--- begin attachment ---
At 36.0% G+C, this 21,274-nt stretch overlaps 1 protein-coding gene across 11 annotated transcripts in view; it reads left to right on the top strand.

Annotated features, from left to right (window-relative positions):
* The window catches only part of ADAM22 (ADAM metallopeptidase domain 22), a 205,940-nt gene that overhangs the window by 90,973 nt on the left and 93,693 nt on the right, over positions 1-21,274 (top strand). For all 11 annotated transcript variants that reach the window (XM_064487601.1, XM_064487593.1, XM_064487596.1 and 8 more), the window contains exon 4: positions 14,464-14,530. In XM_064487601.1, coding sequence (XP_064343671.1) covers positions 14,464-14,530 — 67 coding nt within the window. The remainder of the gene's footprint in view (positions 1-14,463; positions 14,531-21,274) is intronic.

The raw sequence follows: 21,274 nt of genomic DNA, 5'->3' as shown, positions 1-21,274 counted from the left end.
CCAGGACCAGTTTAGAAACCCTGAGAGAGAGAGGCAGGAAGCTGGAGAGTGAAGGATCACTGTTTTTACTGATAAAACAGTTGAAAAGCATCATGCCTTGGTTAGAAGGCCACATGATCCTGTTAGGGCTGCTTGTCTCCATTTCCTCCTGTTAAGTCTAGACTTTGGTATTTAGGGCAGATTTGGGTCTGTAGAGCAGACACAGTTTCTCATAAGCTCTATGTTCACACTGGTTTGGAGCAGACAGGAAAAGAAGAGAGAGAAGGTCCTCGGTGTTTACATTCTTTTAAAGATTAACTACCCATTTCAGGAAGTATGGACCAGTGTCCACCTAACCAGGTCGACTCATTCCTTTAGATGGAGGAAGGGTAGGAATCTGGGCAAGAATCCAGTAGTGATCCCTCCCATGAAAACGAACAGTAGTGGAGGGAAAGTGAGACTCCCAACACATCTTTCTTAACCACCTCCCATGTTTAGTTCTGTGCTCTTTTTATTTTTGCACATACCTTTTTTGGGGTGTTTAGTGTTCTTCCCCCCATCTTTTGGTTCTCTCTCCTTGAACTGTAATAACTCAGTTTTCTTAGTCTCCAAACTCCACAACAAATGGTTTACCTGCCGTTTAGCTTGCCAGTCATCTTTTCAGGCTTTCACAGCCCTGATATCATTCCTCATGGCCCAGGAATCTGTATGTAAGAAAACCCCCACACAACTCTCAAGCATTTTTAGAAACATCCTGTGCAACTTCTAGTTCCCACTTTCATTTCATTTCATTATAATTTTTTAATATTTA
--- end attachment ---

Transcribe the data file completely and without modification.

At 36.0% G+C, this 21,274-nt stretch overlaps 1 protein-coding gene across 11 annotated transcripts in view; it reads left to right on the top strand.

Annotated features, from left to right (window-relative positions):
* The window catches only part of ADAM22 (ADAM metallopeptidase domain 22), a 205,940-nt gene that overhangs the window by 90,973 nt on the left and 93,693 nt on the right, over positions 1-21,274 (top strand). For all 11 annotated transcript variants that reach the window (XM_064487601.1, XM_064487593.1, XM_064487596.1 and 8 more), the window contains exon 4: positions 14,464-14,530. In XM_064487601.1, coding sequence (XP_064343671.1) covers positions 14,464-14,530 — 67 coding nt within the window. The remainder of the gene's footprint in view (positions 1-14,463; positions 14,531-21,274) is intronic.

The raw sequence follows: 21,274 nt of genomic DNA, 5'->3' as shown, positions 1-21,274 counted from the left end.
CCAGGACCAGTTTAGAAACCCTGAGAGAGAGAGGCAGGAAGCTGGAGAGTGAAGGATCACTGTTTTTACTGATAAAACAGTTGAAAAGCATCATGCCTTGGTTAGAAGGCCACATGATCCTGTTAGGGCTGCTTGTCTCCATTTCCTCCTGTTAAGTCTAGACTTTGGTATTTAGGGCAGATTTGGGTCTGTAGAGCAGACACAGTTTCTCATAAGCTCTATGTTCACACTGGTTTGGAGCAGACAGGAAAAGAAGAGAGAGAAGGTCCTCGGTGTTTACATTCTTTTAAAGATTAACTACCCATTTCAGGAAGTATGGACCAGTGTCCACCTAACCAGGTCGACTCATTCCTTTAGATGGAGGAAGGGTAGGAATCTGGGCAAGAATCCAGTAGTGATCCCTCCCATGAAAACGAACAGTAGTGGAGGGAAAGTGAGACTCCCAACACATCTTTCTTAACCACCTCCCATGTTTAGTTCTGTGCTCTTTTTATTTTTGCACATACCTTTTTTGGGGTGTTTAGTGTTCTTCCCCCCATCTTTTGGTTCTCTCTCCTTGAACTGTAATAACTCAGTTTTCTTAGTCTCCAAACTCCACAACAAATGGTTTACCTGCCGTTTAGCTTGCCAGTCATCTTTTCAGGCTTTCACAGCCCTGATATCATTCCTCATGGCCCAGGAATCTGTATGTAAGAAAACCCCCACACAACTCTCAAGCATTTTTAGAAACATCCTGTGCAACTTCTAGTTCCCACTTTCATTTCATTTCATTATAATTTTTTAATATTTA